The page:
Chicken about the Environment


April 09, 1993|By DERRICK Z. JACKSON

Boston. -- It was almost yuk, yuk and a playful roll in the mud for environmentalists in the early days of Bill Clinton's presidency. ''I've spent more time visiting the president and vice president in the last two weeks than in the last 12 years,'' said Jay D. Hair, president of the National Wildlife Federation. ''I know these guys so well. I feel comfortable calling them, and they feel comfortable calling me.''

This comfort was due in part to Interior Secretary Bruce Babbitt's plan for new fees for commercial exploitation of public lands. Mining companies would pay royalties for gold and silver. Timber companies would pay enough to cover the government's costs on timber sales. Farmers could no longer get away with paying one-fifth the market rate to graze cows on federal land.

NTC The fees would have raised $1 billion over five years. The money would help to restore habitats ravaged by these industries. Secretary Babbitt said: ''I see us as the Department of the Environment. We are about the perpetual American love affair with the land and the parks.''

Jim Walters of the National Park Service said: ''Most of us are ecstatic. We all look forward to a new day. It's like a dark period is over.''

The ecstasy is on hold. Western senators addicted to a century )) of industrial welfare threw a rock in front of the president's plow. They threatened to sabotage his budget. Rather than call them selfish gridlockers, Mr. Clinton abandoned his plow. He dropped the fees -- just as he used to chicken out to chicken farmers.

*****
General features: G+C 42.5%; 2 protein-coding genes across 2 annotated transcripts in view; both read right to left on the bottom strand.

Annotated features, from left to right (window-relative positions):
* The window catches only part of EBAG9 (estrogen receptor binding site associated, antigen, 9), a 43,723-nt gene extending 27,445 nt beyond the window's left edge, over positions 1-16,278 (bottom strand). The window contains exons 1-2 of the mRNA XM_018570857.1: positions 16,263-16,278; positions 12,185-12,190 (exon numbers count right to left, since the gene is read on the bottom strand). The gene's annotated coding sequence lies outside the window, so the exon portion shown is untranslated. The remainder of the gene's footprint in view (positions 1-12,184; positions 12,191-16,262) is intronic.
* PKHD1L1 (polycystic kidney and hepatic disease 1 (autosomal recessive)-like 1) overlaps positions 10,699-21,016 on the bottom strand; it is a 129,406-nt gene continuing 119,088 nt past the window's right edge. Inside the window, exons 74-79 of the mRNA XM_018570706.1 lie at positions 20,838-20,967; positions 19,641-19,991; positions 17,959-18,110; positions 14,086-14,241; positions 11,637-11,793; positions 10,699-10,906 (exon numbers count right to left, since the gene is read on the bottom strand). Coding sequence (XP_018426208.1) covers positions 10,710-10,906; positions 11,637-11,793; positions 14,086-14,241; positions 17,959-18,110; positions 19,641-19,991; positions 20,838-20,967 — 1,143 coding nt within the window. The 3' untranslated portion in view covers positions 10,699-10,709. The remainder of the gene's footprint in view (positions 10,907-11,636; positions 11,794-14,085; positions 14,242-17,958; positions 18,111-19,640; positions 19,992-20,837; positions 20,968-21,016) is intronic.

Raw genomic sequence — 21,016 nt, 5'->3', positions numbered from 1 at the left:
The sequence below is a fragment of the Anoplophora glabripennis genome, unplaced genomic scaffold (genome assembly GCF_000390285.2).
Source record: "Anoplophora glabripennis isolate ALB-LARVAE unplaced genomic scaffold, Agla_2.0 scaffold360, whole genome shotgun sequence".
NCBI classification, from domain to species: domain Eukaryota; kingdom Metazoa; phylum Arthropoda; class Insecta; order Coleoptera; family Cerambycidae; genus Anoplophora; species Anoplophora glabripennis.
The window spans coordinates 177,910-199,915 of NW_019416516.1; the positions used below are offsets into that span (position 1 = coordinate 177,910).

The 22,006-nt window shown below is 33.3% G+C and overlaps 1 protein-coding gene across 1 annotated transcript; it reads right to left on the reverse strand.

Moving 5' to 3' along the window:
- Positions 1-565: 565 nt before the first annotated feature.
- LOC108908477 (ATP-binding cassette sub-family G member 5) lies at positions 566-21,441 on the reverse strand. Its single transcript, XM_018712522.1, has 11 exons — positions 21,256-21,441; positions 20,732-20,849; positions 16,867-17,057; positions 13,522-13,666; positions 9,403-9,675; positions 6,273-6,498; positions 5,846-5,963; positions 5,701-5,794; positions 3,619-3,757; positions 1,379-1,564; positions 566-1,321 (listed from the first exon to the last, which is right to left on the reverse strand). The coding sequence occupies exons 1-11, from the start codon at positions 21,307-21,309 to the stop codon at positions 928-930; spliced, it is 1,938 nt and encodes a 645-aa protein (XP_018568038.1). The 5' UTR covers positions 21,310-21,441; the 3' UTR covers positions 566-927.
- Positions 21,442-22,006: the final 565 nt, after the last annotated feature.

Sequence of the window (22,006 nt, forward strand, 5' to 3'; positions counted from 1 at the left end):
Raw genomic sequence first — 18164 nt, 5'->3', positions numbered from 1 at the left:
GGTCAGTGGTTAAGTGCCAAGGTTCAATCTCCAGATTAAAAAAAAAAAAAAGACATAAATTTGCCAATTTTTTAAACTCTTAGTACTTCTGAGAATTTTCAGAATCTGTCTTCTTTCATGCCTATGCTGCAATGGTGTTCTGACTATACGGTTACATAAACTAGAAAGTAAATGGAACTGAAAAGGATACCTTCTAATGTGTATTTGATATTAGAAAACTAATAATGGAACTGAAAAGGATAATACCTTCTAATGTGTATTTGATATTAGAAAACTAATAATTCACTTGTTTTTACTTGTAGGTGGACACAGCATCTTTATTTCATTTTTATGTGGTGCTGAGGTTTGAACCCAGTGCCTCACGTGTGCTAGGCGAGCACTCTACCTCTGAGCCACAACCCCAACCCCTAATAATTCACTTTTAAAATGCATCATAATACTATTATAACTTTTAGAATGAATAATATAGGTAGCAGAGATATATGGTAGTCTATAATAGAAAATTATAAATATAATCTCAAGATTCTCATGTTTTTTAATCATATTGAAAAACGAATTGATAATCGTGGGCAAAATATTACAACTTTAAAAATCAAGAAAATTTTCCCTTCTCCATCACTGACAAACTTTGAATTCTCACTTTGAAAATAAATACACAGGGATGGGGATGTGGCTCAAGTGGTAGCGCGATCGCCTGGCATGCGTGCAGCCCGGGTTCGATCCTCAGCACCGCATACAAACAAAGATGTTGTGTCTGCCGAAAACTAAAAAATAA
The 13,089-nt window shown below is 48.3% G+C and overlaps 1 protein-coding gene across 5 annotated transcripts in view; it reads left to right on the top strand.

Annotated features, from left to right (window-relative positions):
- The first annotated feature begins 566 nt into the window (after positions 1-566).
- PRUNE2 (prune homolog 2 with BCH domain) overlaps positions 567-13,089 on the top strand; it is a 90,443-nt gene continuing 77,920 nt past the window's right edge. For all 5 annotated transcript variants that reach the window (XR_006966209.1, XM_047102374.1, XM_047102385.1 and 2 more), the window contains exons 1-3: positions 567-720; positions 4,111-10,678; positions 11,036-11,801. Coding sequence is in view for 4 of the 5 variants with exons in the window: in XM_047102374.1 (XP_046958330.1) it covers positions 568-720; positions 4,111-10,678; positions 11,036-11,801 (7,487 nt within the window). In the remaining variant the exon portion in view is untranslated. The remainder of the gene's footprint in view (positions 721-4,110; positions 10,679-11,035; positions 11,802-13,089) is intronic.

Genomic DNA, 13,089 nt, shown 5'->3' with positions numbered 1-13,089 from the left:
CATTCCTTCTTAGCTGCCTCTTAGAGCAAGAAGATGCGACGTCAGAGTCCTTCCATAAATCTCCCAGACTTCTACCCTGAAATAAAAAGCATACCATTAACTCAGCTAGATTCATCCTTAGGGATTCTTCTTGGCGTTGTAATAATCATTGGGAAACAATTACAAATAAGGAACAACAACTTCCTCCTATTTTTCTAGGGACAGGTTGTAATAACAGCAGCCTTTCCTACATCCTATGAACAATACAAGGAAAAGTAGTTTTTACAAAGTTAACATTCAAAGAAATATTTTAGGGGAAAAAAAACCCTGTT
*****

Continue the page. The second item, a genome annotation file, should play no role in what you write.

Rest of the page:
When he was governor of Arkansas, Mr. Clinton was very friendly with Fortune-500 chicken baron Don Tyson. Tyson Foods has 25 percent of the nation's chicken business, killing 25 million chickens a week. Tyson's annual revenue of $4 billion nearly equals that of the entire state of Arkansas.

In a state of 2.3 million people, the chicken industry produces waste in its northwest corner equal to that of 4 million people. About 300 miles of rivers are so fowled (pun intended) from chicken waste that no swimming is allowed. In one town examined by the Washington Post, Tyson's waste led to groundwater contamination and dysentery. It took Governor Clinton a year and a half to declare an emergency.

From 1988 to 1990, Mr. Clinton gave Tyson $7.8 million in tax breaks. Environmentalists rarely won a clean break from pollution. When the governor appointed a 28-member animal-waste task force in 1990, only three members were environmentalists. Chicken waste was not a priority.

Brownie Ledbetter, director of the Arkansas Public Policy Project, said of Mr. Clinton, ''He's just following the great Southern economic development plan -- come to us, we have cheap wages, few unions, all the tax breaks you could want and lousy environmental regulations.''

The Tyson-Clinton bond has already been felt in Washington. Mr. Tyson helped fund inaugural parties. Sources told the Los Angeles Times that he killed the appointment of consumer activist Ellen Haas to run meat and poultry inspections in the Department of Agriculture. Mr. Clinton and Agriculture Secretary Mike Espy had promised tougher inspection policies after tainted hamburger meat killed several people in Washington state. Ms. Haas had promised tough seafood inspections. By coincidence, Tyson recently purchased a seafood company.

Unworried about super-tough inspections, Tyson is moving toward $8 billion of revenues by 1995. It dreams of leapfrogging from the Forbes 200s into the low 100s. The public is left without parallel assurance that the cost of Tyson's growth will not involve unswimmable and unfishable rivers and a trip to the hospital.

When President Clinton dropped the timber, mining and grazing fees, outraged environmentalists should not have been surprised. Instead of yuk, yuk, thank-God-I-have-a-foot-in-the-door-of-the White House, they should have kept their ear to the ground. The sound on Mr. Clinton's farm is cluck, cluck.

Derrick Z. Jackson is a Boston Globe columnist.

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